There’s a moment where you see it take hold — the icy sheen of fear starts to melt away as warmth and understanding take its place. I live in a series of these moments.
With animals, body language is the tip-off. Tension and pained concentration start getting supplanted by relaxation in the eyes:
- Cats, ever proper, may begin a few slow blinks.
- Dogs may start loosening those hips, letting the tail drop ever-so-slightly from tightly-tucked position.
- Wild birds begin to look around, examining things other than me.
- Clients (we are animals, after all) display it most often in their cheeks and forehead. Raised eyebrows and strained cheekbones begin to fall back into place.
Witnessing this moment with the rescue animals I’ve worked or volunteered with is the stuff of viral videos. All you need is to add a softly-building soundtrack that peaks at the right moment and even those least touched by animal relationships are fair game for tears. After all, it’s that tipping point — that instant when an injured, abused or abandoned animal starts to understand we’re here to help. This moment is only slimly beaten out as “best” by the time they actually move on — to a new home, or released back to the wild in the case of wild birds.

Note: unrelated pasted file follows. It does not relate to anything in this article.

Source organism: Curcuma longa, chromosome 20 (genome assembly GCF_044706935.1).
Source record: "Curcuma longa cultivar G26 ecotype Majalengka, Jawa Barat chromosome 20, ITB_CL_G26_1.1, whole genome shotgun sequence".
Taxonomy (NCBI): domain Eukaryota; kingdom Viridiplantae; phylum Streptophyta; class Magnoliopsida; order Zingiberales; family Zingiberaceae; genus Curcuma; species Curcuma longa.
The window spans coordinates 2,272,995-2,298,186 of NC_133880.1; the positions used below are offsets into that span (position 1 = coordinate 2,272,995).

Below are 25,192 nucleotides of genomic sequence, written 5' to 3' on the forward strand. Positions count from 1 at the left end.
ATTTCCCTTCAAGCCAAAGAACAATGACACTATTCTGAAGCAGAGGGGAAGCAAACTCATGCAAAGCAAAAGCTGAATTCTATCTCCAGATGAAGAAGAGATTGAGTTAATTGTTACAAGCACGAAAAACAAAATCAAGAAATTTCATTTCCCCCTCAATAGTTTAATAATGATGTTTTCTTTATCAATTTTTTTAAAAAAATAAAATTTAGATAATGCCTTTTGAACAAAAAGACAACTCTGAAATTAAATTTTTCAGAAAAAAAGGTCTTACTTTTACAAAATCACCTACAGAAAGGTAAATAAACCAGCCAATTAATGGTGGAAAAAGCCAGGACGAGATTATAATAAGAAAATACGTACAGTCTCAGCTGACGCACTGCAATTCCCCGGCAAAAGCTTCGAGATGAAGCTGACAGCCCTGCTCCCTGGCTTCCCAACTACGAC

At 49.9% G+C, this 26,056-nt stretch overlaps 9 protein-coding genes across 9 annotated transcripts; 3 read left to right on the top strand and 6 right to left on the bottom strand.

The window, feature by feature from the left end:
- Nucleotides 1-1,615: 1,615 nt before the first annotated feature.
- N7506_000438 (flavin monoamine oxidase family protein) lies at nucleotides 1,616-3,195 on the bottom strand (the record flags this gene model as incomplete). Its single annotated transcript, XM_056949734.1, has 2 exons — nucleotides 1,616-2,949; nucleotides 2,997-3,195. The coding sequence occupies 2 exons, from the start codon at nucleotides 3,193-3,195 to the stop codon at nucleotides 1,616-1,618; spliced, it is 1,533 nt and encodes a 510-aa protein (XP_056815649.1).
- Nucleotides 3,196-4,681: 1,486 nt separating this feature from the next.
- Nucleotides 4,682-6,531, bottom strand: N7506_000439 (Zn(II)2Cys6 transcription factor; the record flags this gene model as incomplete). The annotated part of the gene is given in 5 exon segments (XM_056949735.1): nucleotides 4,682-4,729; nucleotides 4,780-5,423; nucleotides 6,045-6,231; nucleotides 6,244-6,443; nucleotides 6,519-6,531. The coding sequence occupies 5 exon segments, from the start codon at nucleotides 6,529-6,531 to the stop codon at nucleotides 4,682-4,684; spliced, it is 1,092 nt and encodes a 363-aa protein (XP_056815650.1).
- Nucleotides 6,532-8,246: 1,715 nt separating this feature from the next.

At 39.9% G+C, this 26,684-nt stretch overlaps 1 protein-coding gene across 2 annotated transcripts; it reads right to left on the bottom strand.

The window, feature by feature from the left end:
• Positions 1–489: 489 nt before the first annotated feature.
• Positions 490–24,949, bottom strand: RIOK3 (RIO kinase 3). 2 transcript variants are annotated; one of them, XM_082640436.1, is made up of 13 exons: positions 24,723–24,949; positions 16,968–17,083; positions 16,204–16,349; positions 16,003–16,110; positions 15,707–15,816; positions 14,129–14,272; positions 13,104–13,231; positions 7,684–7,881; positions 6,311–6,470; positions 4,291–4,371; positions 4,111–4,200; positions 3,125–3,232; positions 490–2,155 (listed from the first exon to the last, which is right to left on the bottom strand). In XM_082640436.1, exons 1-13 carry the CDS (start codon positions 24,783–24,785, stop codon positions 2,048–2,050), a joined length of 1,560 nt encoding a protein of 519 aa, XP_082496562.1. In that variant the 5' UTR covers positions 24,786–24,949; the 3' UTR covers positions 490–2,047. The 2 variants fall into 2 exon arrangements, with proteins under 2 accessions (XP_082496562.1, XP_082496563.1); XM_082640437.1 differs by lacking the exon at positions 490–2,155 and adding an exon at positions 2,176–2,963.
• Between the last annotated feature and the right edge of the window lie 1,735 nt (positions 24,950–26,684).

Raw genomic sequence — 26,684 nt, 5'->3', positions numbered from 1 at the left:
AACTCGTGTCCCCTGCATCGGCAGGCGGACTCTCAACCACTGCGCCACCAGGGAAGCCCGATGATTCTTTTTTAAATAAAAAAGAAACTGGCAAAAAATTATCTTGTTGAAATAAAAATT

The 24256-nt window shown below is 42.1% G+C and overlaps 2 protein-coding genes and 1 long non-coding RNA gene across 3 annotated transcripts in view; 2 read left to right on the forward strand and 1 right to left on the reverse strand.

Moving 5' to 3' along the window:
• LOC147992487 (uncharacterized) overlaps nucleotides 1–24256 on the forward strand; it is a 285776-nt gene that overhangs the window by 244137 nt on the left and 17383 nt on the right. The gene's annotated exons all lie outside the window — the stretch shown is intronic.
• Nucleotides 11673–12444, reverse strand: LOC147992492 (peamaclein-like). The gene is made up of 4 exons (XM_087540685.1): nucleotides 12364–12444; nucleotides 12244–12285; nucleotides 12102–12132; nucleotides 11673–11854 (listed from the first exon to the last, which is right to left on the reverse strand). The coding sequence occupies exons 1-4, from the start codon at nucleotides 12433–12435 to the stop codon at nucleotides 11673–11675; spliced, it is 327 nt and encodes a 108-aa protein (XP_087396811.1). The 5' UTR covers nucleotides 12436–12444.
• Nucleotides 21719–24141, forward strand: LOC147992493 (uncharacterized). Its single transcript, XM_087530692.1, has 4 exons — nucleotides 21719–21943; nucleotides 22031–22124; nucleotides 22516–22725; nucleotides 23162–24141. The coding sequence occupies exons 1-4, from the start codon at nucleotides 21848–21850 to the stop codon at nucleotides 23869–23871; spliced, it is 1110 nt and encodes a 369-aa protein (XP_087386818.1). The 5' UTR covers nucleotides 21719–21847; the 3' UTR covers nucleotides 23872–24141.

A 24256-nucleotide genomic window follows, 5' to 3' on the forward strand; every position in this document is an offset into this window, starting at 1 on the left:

I’ve spent so much of my life waiting for, working toward and celebrating these moments with four-legged and winged animals, that it didn’t immediately make sense when a colleague pointed out I do the same with my human clients at ’cause Digital Marketing.
New clients often come to me tense, riddled with uncertainty and overwhelmed by everything they “should” be doing.
- Perhaps they’ve been burned by agencies who just don’t understand the #petindustry.
- Perhaps they feel guilty for not having enough budget to “do it all” or not knowing to do the research in the market before they dove in.
- Perhaps they’re hearing conflicting reports about how important “X” is to their marketing mix and don’t know how to measure that impact.
I live in a series of these conversations and feel the same type of deep joy when I see the ice break and shoulders relax as we decide together, “we got this. We’re in it together and you’re not alone.”
I live in a series of these rescues. They make me excited to wake up, to keep going, even when I’m down. They keep me connected.
Do you experience anything like this in what you do? I hope you do.